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   Chapter 17 MR. PEPPER APPEARS

Hiram the Young Farmer By Burbank L. Todd Characters: 11657

Updated: 2017-11-28 00:07


But Hiram noted again that Lettie Bronson did not display terror. While her friends were screaming and crying, she sat perfectly quiet, and for a minute said never a word.

"Can't you back off?" Hi heard her ask the boatman.

"Not without lightening her, Miss. And she may have smashed a plank up there, too. I dunno."

The Western girl turned immediately to Hiram, who had now come to the bank's edge. She smiled at him charmingly, and her eyes danced. She evidently appreciated the fact that the young farmer had her at a disadvantage-and she had meant to snub him.

"I guess you'll have to help me again, Mr. Strong," she said. "What will we do? Can you push out a plank to us, or something?"

"I'm afraid not, Miss Bronson," he returned. "I could cut a pole and reach it to the boat; but you girls couldn't walk ashore on it."

"Oh, dear! have we got to wade?" cried one of Lettie's friends.

"You can't wade. It's too deep between the shore and the boat," Hiram said, calmly.

"Then-then we'll stay here till the tide rises and dr-dr-drowns us!" wailed another of the girls, giving way to sobs.

"Don't be a goose, Myra Carroll!" exclaimed Lettie. "If you waited here for the tide to rise you'd be gray-haired and decrepit. The tide doesn't rise here. But maybe a spring flood would wash you away."

At that the frightened one sobbed harder than ever. She was one of those who ever see the dark side of adventure. There was no hope on her horizon.

"I dunno what you can do for these girls," said the man. "I'd git out and push off the boat, but I don't dare with them aboard."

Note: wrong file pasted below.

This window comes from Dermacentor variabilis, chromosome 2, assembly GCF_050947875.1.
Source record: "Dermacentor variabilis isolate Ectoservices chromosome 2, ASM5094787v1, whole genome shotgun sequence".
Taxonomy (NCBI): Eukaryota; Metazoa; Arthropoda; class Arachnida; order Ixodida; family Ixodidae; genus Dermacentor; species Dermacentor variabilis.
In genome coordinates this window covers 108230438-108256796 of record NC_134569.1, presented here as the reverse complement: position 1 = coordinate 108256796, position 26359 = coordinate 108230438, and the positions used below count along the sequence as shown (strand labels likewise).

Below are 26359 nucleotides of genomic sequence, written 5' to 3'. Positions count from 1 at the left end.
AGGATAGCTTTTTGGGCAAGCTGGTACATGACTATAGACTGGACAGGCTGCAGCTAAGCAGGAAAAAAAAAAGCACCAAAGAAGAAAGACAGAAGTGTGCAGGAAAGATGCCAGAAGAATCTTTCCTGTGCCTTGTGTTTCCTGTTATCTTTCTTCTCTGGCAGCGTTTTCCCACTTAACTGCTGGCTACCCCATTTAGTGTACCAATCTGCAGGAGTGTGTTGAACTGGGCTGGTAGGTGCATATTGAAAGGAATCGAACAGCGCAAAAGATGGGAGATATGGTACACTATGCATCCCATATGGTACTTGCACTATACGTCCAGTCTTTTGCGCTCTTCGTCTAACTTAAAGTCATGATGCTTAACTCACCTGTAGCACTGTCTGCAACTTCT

But Hiram's mind had not been inactive, if he was standing in seeming idleness. Sister tugged at his sleeve again and whispered:

"Have they got to stay there and drown, Hi?"

"I guess not," he returned, slowly. "Let's see: this old sycamore leans right out over them. I can shin up there with the aid of the big grapevine. Then, if I had a rope--"

"Shall I run and get one?" demanded Sister, listening to him.

"Hullo!" exclaimed Hiram, speaking to the man in the boat.

"Well?" asked the fellow.

"Haven't you got a coil of strong rope aboard?"

"There's the painter," said the man.

"Toss it ashore here," commanded Hiram.

"Oh, Hiram Strong!" cried Lettie. "You don't expect us to walk tightrope, do you?" and she began to giggle.

"No. I want you to unfasten the end of the rope. I want it clear-that's it," said Hiram. "And it's long enough, I can see."

"For what?" asked Sister.

"Wait and you'll see," returned the young farmer, hastily coiling the rope again.

He hung it over his shoulder and then started to climb the big sycamore. He could go up the bole of this leaning tree very quickly, for the huge grapevine gave him a hand-hold all the way.

"Whatever are you going to do?" cried Lettie Bronson, looking up at him, as did the other girls.

"Now," said Hiram, in the first small crotch of the tree, which was almost directly over the stranded launch, "if you girls have any pluck at all, I can get you ashore, one by one."

"What do you mean for us to do, Hiram?" repeated Lettie.

The young farmer quickly fashioned a noose at the end of the line-not a slipnoose, for that would tighten and hurt anybody bearing upon it. This he dropped down to the boat and Lettie caught it.

"Get your head and shoulders through that noose, Miss Bronson," he commanded. "Let it come under your arms. I will lift you out of the boat and swing you back and forth-there's none of you so heavy that I can't do this, and if you wet your feet a little, what's the odds?"

"Oh, dear! I can never do that!" squealed one of the other girls.

"Guess you'll have to do it if you don't want to stay here all night," returned Lettie, promptly. "I see what you want, Hiram," she added, and quickly adjusted the loop.